Scent of a Gamer

From the computer to the tabletop, this is all about games. Updated each week-end.

3D printing and adoption

3D printing is rapidly approaching the point where it will gain traction in the mass market, or be forever relegated to a niche hobbyist toy.

Sean is currently writing a series on how 3D printing can impact your hobby, and I’ve found the articles to be informative and entertaining so far. They also got me thinking, both about myself, and the hobby market in general.

As an individual, you can sit is different places on the adoption chart depending on the product. I had a dial-up internet account in 1995, but it was 2005 before I got my first mobile phone, and 2013 before my first smart phone.

For 3D printers, the early adopters are on board, and there’s enough of them that a nascent market has formed, with providers of devices and providers of 3D print files competing for dollars and generally innovating away.

Here’s an adoption chart, with my added annotation:

I prefer versions of this chart with ‘the chasm’ in place. The simple fact is that not every product follows this chart, as not every product gains mass market acceptance. Some, like hobby train sets (remember those?) just don’t get into the mass market at all.

There’s two things any product needs to cross the chasm: ease of use, and availability. Price is relevant, but generally less important than the first two. As the price of a good 3D printer crosses the price of the average Games Workshop starter set, the stage is set for wider adoption.

When it comes to the more expensive GW boxed sets, that has already happened.

So the products now need to be as easy to use as a Games Workshop boxed set. Can you go to your local shops, buy one, bring it home, set it up, and use it? Right now for 3D printers, the answer is no. Games Workshop boxed sets (I’m anchored to this comparison now!) still require set up and assembly before you can use them.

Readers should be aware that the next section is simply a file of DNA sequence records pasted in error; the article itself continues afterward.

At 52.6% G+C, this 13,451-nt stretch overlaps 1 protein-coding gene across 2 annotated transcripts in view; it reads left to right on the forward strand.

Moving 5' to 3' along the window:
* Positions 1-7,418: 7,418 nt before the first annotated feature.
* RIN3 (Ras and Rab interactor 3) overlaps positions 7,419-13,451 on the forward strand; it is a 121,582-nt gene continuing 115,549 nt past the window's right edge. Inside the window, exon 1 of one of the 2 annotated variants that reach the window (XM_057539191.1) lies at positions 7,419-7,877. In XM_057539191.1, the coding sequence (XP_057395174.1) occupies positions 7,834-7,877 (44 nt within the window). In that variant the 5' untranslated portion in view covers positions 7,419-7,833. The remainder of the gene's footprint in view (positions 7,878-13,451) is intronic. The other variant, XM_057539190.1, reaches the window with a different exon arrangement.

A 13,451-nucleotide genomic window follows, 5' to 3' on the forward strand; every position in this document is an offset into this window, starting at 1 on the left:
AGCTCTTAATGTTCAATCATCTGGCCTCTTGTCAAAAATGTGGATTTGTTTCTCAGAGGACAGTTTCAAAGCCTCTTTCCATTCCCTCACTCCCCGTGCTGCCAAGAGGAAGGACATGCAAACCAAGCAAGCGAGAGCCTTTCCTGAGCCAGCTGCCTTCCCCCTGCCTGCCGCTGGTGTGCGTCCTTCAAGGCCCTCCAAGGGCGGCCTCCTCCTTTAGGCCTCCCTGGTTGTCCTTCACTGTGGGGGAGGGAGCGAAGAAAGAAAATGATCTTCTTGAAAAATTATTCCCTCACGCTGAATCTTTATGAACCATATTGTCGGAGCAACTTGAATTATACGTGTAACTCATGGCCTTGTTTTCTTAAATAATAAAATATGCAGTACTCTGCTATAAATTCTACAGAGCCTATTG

The fact that a 3D printer is more complicated than a TV is not a big deal, since we aren’t trying to get our parents to buy one.

By ease of use, the 3D printer needs to have a wide array of models that can simply be plugged in and spat out. As long as what is produced is comparable to what you can buy in the store – and similarly available – then we’ll see the mass market (in hobby terms) start to pick them up.

The mainstream market wants to see a practical benefit for themselves along with the certainly of a product they can use.

Products like the Elegoo are basically there, but makers of 3D print files need to both become more visible, and start offering quality models with supports embedded in the files. This allows the interested to simply plug and print, which gets over the concern about a 3D printer being an expensive purchase that doesn’t get used.

Photo by Prateek Katyal on Pexels.com

In terms of availability, 3D printers and files can be found scattered across websites but there’s no central hub as yet bringing these things together. I can walk into my local games store and buy a GW boxed set but not a 3D printer, resin, and a USB of files. Space is limited and valuable in a brick and mortar store, so 3D printers would need to pay their way by proving demand before any right-minded store would stock them. However expensive board games and boxed sets have their market, the question is could an average store expect to sell enough 3D printers to seek them out and stock them?

I think the next 2-3 years will determine whether 3D printers cross the chasm, or fall into it.

14 comments on “3D printing and adoption

  1. daggerandbrush
    January 24, 2021

    I think the main issue for the mass market right now is the trial and error before a resin is dialed in, the support removal, wash and cure. I think that is currently a bit too mich work for the average Joe

    • davekay
      January 25, 2021

      Agreed, it’s still a bit too fiddly for the mass market

  2. daggerandbrush
    January 24, 2021

    Hit submit before I finished. If some of the prep and clean can be automated I can see this getting really some traction. It might also go the way of the printer: if I need a high quality print I send my file to a specialised company. Same might happen with 3d prints. GW could even offer a printing service.

    • davekay
      January 25, 2021

      That’s an interesting point. What we mean by a ‘print service’ may change over the next decade.